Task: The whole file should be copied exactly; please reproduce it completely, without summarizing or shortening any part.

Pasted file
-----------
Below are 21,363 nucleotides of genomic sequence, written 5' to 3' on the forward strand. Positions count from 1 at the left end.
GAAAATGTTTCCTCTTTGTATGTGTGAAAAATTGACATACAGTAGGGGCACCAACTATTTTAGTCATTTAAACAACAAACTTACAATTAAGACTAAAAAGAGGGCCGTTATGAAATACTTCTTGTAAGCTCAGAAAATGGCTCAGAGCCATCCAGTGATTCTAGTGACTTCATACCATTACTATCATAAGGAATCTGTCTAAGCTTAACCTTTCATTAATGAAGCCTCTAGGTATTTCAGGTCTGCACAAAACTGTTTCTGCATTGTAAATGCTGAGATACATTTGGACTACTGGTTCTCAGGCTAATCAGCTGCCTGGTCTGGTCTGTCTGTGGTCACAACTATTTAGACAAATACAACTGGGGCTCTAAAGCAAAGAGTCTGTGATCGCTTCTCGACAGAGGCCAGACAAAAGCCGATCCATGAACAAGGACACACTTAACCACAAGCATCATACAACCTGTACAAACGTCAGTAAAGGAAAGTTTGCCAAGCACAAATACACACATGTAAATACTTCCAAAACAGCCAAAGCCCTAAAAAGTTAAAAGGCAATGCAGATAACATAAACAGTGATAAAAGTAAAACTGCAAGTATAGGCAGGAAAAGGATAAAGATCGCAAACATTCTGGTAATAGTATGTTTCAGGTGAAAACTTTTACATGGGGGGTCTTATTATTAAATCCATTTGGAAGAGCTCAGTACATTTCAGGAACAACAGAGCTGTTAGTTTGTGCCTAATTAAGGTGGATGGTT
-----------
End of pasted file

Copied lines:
Below are 21,363 nucleotides of genomic sequence, written 5' to 3' on the forward strand. Positions count from 1 at the left end.
GAAAATGTTTCCTCTTTGTATGTGTGAAAAATTGACATACAGTAGGGGCACCAACTATTTTAGTCATTTAAACAACAAACTTACAATTAAGACTAAAAAGAGGGCCGTTATGAAATACTTCTTGTAAGCTCAGAAAATGGCTCAGAGCCATCCAGTGATTCTAGTGACTTCATACCATTACTATCATAAGGAATCTGTCTAAGCTTAACCTTTCATTAATGAAGCCTCTAGGTATTTCAGGTCTGCACAAAACTGTTTCTGCATTGTAAATGCTGAGATACATTTGGACTACTGGTTCTCAGGCTAATCAGCTGCCTGGTCTGGTCTGTCTGTGGTCACAACTATTTAGACAAATACAACTGGGGCTCTAAAGCAAAGAGTCTGTGATCGCTTCTCGACAGAGGCCAGACAAAAGCCGATCCATGAACAAGGACACACTTAACCACAAGCATCATACAACCTGTACAAACGTCAGTAAAGGAAAGTTTGCCAAGCACAAATACACACATGTAAATACTTCCAAAACAGCCAAAGCCCTAAAAAGTTAAAAGGCAATGCAGATAACATAAACAGTGATAAAAGTAAAACTGCAAGTATAGGCAGGAAAAGGATAAAGATCGCAAACATTCTGGTAATAGTATGTTTCAGGTGAAAACTTTTACATGGGGGGTCTTATTATTAAATCCATTTGGAAGAGCTCAGTACATTTCAGGAACAACAGAGCTGTTAGTTTGTGCCTAATTAAGGTGGATGGTT